Employers in Quebec and those with employees in Quebec should take note of some measures announced with Québec’s Minister of Finance, Carlos Leitão, release of the government’s budget on March 28, 2017:
The health contribution, which was supposed to be eliminated only as of 2017, will be eliminated retroactively, as of 2016, for all adults whose income for that year did not exceed $134,095 (resulting in savings of up to $175). Adults whose 2016 income was greater than $134,095, other than exempt individuals, must pay a health contribution equal to the lesser of $1,000 and 4% of the amount by which their 2016 income exceeded $134,095.
Revenu Québec will be responsible for cancelling the health contribution amount that was payable by individuals with an income not exceeding $134,095 for 2016, and for recalculating the amount to be paid by individuals with an income greater than $134,095 for 2016. In addition, a new notice of assessment for 2016 will be sent, by no later than June 30, 2017, to all taxpayers for whom Revenu Québec has already determined, up to March 28, 2017, the health contribution payable for 2016.
The government is easing the tax burden on all Quebecers by granting a general tax reduction (approximately $55 per taxpayer) in the form of an increase in the basic tax credit as of the 2017 taxation year. The tax reduction will, however, only be factored into the income tax to be deducted at source from wages and certain other amounts, such as retirement benefits, starting in 2018. For 2017, source deductions will not be adjusted to take into account this change, and the tax reduction will be applied when individuals file their income tax returns.
The government is also simplifying the calculation of personal tax credits. Accordingly, as of the 2017 taxation year, personal tax credits will be calculated according to the rate applicable to the first taxable income bracket of the personal income tax table (16%) instead of the second taxable income bracket (20%). The amounts will be increased to ensure that there are no reductions in the value of the personal tax credits. Some tax credits (such as the medical expense tax credit) will continue to use the 20% conversion rate.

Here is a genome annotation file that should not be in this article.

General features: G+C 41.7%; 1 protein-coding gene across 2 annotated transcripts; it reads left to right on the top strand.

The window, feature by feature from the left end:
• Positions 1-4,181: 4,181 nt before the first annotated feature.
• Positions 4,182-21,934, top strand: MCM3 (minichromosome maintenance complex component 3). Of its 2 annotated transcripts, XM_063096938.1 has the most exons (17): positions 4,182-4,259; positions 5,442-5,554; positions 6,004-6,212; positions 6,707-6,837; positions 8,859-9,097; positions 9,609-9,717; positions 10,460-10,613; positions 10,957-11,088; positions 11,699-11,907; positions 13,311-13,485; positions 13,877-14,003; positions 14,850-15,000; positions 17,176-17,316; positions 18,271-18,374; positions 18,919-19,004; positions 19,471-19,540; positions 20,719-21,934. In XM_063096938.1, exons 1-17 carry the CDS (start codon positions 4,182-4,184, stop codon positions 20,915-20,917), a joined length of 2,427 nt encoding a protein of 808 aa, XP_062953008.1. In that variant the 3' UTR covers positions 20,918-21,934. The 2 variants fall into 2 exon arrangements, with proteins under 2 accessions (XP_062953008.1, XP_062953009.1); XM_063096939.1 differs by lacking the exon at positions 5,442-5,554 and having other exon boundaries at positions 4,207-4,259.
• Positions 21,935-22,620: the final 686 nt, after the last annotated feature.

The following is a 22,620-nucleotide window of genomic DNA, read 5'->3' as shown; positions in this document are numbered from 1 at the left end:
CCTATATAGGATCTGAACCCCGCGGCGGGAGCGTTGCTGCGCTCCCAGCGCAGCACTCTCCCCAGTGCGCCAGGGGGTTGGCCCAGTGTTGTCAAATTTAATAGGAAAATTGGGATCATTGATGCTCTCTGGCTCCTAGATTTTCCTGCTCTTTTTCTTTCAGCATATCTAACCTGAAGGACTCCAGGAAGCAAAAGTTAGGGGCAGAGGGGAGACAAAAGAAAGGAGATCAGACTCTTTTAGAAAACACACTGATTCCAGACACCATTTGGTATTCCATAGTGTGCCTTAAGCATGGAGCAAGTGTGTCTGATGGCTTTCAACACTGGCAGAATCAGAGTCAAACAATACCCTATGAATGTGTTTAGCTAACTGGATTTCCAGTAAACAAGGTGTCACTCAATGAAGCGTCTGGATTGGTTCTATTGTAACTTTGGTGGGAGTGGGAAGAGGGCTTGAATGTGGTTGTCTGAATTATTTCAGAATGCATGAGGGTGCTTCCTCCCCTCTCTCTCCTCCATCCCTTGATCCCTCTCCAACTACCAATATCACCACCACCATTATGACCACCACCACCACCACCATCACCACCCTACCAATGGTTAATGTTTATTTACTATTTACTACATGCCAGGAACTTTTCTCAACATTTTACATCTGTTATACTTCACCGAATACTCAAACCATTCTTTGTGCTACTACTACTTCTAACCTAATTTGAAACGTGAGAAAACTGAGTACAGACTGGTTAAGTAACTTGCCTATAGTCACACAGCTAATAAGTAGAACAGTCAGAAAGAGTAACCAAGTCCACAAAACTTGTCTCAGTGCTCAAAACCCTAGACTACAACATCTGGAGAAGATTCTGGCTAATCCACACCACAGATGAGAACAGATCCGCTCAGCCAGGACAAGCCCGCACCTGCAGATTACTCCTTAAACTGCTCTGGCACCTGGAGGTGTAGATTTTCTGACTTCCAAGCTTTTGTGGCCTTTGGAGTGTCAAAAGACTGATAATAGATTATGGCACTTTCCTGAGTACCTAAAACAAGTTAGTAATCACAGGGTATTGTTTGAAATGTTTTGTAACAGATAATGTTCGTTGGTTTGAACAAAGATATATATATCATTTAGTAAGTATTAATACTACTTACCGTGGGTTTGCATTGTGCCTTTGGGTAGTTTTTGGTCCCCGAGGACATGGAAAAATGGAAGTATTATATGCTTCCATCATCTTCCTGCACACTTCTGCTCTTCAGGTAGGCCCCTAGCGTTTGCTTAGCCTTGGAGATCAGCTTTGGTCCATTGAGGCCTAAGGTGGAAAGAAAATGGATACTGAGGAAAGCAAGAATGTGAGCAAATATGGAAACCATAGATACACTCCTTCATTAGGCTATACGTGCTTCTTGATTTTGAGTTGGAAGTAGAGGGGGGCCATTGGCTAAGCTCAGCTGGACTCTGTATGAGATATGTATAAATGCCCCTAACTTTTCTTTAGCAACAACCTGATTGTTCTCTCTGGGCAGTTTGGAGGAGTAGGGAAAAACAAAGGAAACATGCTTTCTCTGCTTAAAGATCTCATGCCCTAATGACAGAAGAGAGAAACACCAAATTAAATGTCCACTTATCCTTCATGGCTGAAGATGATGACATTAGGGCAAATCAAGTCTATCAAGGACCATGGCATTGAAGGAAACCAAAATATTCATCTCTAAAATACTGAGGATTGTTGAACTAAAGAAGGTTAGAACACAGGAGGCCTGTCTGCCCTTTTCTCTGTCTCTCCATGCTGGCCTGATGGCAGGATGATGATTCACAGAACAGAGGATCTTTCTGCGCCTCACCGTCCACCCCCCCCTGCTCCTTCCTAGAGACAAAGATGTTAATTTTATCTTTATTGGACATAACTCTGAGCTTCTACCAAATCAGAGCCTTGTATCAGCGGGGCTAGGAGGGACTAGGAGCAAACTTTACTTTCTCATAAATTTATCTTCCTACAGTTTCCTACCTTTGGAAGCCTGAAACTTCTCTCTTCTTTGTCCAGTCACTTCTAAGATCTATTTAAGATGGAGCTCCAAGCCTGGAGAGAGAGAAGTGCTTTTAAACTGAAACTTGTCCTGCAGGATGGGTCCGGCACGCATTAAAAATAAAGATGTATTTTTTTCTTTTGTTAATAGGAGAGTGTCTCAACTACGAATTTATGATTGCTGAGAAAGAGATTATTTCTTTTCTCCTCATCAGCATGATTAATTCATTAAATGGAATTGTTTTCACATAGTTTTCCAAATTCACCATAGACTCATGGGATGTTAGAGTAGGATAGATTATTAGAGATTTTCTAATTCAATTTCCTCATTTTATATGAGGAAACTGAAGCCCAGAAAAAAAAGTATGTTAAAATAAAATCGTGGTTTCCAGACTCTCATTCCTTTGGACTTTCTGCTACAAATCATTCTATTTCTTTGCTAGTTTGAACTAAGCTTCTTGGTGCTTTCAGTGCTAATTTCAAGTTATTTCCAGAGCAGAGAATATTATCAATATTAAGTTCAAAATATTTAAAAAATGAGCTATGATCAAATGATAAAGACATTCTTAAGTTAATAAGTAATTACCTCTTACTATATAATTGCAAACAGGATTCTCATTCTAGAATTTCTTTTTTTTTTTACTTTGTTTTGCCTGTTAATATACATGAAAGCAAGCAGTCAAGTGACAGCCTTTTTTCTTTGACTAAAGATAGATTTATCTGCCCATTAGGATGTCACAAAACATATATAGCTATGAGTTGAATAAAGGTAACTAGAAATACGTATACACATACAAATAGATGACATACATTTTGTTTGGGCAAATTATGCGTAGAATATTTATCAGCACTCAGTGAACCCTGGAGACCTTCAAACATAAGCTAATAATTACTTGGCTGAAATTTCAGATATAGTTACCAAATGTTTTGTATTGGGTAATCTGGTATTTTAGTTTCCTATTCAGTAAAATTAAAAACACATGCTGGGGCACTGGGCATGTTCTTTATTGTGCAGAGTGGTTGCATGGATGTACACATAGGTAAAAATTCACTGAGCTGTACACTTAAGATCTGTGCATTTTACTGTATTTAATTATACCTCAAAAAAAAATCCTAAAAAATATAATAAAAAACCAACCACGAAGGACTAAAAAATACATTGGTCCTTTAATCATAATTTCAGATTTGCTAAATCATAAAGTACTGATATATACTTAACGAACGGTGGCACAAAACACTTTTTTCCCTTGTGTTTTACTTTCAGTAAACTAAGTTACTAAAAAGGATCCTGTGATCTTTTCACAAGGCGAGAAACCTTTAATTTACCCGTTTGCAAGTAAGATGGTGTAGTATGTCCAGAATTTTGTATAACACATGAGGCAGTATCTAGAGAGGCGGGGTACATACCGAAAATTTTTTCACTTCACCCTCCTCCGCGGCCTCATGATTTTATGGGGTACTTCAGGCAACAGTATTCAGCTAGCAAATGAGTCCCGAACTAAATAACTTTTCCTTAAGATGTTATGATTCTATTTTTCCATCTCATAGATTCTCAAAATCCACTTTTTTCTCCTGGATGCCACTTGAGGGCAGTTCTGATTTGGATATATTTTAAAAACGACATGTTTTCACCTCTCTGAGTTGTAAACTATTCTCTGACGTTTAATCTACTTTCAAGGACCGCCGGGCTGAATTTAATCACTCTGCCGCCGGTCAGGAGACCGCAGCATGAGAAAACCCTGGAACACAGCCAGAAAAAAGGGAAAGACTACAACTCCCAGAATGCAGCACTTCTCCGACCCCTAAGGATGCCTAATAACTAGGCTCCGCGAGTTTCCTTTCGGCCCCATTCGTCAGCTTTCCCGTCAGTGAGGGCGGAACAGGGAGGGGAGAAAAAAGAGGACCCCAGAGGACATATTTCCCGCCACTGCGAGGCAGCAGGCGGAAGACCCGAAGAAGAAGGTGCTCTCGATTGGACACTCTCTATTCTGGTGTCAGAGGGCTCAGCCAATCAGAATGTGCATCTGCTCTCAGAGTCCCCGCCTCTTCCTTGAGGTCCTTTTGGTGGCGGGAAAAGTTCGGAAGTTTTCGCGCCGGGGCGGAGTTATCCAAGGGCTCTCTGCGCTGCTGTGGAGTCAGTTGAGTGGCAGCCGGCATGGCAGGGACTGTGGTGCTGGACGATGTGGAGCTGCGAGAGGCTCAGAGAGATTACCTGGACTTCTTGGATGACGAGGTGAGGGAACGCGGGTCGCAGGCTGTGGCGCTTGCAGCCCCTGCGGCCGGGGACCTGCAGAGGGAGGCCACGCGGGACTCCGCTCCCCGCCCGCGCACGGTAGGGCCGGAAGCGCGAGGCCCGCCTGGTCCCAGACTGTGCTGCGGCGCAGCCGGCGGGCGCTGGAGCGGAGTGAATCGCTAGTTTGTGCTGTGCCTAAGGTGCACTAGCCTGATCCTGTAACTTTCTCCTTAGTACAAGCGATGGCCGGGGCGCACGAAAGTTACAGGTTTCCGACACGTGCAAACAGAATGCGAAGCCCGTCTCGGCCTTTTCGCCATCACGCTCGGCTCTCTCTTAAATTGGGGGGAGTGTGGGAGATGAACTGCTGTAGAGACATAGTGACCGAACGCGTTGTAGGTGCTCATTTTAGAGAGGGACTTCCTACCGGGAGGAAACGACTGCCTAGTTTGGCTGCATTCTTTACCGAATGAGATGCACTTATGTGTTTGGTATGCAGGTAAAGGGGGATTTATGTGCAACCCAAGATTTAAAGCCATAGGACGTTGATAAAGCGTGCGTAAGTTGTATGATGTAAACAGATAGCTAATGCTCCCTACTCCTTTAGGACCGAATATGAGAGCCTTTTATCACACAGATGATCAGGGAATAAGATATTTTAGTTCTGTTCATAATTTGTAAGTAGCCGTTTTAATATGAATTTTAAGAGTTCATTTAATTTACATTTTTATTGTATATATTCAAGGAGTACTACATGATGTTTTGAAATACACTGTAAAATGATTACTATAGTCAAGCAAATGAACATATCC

Contrary to what was announced by the Québec Minister of Finance on December 2, 2014, the compensation tax applicable to financial institutions will not be reduced on April 1, 2017 and then eliminated on April 1, 2019.
Insurance companies operating in Québec, including persons or entities administering uninsured employee benefit plans, currently pay a 3% tax on insurance premiums and contributions relating to life, health or physical well-being insurance.
In addition to the above tax, a 0.48% compensation tax applicable to financial institutions is also calculated on premiums and contributions relating to life, health or physical well-being insurance. The compensation tax was supposed to be reduced to 0.30% on April 1, 2017 and be eliminated on April 1, 2019.
The Québec Minister of Finance has instead announced that the compensation tax applicable to financial institutions will remain at the current level until March 31, 2022, be reduced to 0.30% on April 1, 2022 and then eliminated on April 1, 2024.
Consequently, insurance companies and persons or entities administering uninsured employee benefit plans that are currently subject to insurance premium taxes totaling 3.48% will see those taxes maintained for the next five years (i.e., until March 31, 2022).
The budget maintains the expansion of the tax credit for experienced workers in order to attract such workers to the labour market. Statistics provided in the budget reveal that three out of seven new jobs created in Québec in 2016 were held by workers between the ages of 55 and 64, which shows that labour market access for workers in this age group is high. Experienced workers could make a greater contribution to Québec’s economic growth.
The Québec government has not taken advantage of the publication of the budget to provide an update on the future of the Québec Pension Plan. Consultations were conducted in Québec in January 2017 to hear the comments of various groups on the future of the Québec Pension Plan. It is not clear at this point what the next steps are on that important work.
The QPP was established in 1966 and has served our current retirees well. Fifty years later, it is time to position the plan for the future. Many Canadian employers are already or will soon be analyzing how to adapt their private pension plans to the new Canada Pension Plan, which will gradually be expanded over the years from 2019 to 2025. These employers need to know if and how the Québec Pension Plan will also be expanded.
Mercer believes that the expansion of the Québec Pension Plan is necessary for the future of our retirement system. We believe that the more modest approach proposed in December by the Québec government is not well suited to the workforce of tomorrow, which will be more mobile and composed of more self-employed workers. The advantage of adopting a program similar to the rest of Canada outweighs the fact that the cost of the Québec Pension Plan is a little more overall. To reduce the costs of the QPP, Québec should instead consider increasing the normal retirement age from age 65 to 67 and actuarial losses should be shared with pensioners instead of always turning to active workers and employers for additional contributions.
We look forward to receiving more information from the Québec government on the expansion of the Québec Pension Plan.
If you have any questions on how this will impact your business and how you can address these changes, contact a Mercer Consultant.
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